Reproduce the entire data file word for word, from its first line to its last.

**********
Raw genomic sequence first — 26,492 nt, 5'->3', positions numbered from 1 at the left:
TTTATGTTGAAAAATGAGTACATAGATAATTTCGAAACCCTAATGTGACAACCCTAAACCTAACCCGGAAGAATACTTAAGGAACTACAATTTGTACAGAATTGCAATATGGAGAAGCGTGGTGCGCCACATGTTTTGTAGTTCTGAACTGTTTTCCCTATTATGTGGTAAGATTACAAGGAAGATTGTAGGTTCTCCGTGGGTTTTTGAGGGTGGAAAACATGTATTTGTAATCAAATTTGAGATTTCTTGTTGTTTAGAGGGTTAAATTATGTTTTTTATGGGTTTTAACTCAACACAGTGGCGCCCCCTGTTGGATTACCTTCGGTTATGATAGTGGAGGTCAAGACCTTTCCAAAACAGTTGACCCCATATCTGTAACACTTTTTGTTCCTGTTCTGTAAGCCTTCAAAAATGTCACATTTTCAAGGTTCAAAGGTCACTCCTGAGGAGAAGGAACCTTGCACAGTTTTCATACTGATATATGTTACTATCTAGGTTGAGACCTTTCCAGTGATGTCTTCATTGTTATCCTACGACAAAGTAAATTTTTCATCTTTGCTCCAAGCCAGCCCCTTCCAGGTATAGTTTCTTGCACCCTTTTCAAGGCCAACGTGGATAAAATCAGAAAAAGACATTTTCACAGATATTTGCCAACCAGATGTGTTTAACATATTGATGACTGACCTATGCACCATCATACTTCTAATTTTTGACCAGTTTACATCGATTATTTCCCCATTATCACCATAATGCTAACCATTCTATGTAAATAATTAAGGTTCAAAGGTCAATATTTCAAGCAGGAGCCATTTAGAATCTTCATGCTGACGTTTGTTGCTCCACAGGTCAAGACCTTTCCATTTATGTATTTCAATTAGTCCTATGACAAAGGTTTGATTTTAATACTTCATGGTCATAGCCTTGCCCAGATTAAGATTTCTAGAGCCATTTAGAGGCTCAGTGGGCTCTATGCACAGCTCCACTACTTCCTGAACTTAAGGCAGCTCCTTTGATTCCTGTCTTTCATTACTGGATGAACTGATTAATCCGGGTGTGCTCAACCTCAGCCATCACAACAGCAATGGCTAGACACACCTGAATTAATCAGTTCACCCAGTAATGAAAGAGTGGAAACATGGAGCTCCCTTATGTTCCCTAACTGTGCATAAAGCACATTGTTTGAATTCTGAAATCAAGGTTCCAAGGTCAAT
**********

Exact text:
Raw genomic sequence first — 26,492 nt, 5'->3', positions numbered from 1 at the left:
TTTATGTTGAAAAATGAGTACATAGATAATTTCGAAACCCTAATGTGACAACCCTAAACCTAACCCGGAAGAATACTTAAGGAACTACAATTTGTACAGAATTGCAATATGGAGAAGCGTGGTGCGCCACATGTTTTGTAGTTCTGAACTGTTTTCCCTATTATGTGGTAAGATTACAAGGAAGATTGTAGGTTCTCCGTGGGTTTTTGAGGGTGGAAAACATGTATTTGTAATCAAATTTGAGATTTCTTGTTGTTTAGAGGGTTAAATTATGTTTTTTATGGGTTTTAACTCAACACAGTGGCGCCCCCTGTTGGATTACCTTCGGTTATGATAGTGGAGGTCAAGACCTTTCCAAAACAGTTGACCCCATATCTGTAACACTTTTTGTTCCTGTTCTGTAAGCCTTCAAAAATGTCACATTTTCAAGGTTCAAAGGTCACTCCTGAGGAGAAGGAACCTTGCACAGTTTTCATACTGATATATGTTACTATCTAGGTTGAGACCTTTCCAGTGATGTCTTCATTGTTATCCTACGACAAAGTAAATTTTTCATCTTTGCTCCAAGCCAGCCCCTTCCAGGTATAGTTTCTTGCACCCTTTTCAAGGCCAACGTGGATAAAATCAGAAAAAGACATTTTCACAGATATTTGCCAACCAGATGTGTTTAACATATTGATGACTGACCTATGCACCATCATACTTCTAATTTTTGACCAGTTTACATCGATTATTTCCCCATTATCACCATAATGCTAACCATTCTATGTAAATAATTAAGGTTCAAAGGTCAATATTTCAAGCAGGAGCCATTTAGAATCTTCATGCTGACGTTTGTTGCTCCACAGGTCAAGACCTTTCCATTTATGTATTTCAATTAGTCCTATGACAAAGGTTTGATTTTAATACTTCATGGTCATAGCCTTGCCCAGATTAAGATTTCTAGAGCCATTTAGAGGCTCAGTGGGCTCTATGCACAGCTCCACTACTTCCTGAACTTAAGGCAGCTCCTTTGATTCCTGTCTTTCATTACTGGATGAACTGATTAATCCGGGTGTGCTCAACCTCAGCCATCACAACAGCAATGGCTAGACACACCTGAATTAATCAGTTCACCCAGTAATGAAAGAGTGGAAACATGGAGCTCCCTTATGTTCCCTAACTGTGCATAAAGCACATTGTTTGAATTCTGAAATCAAGGTTCCAAGGTCAAT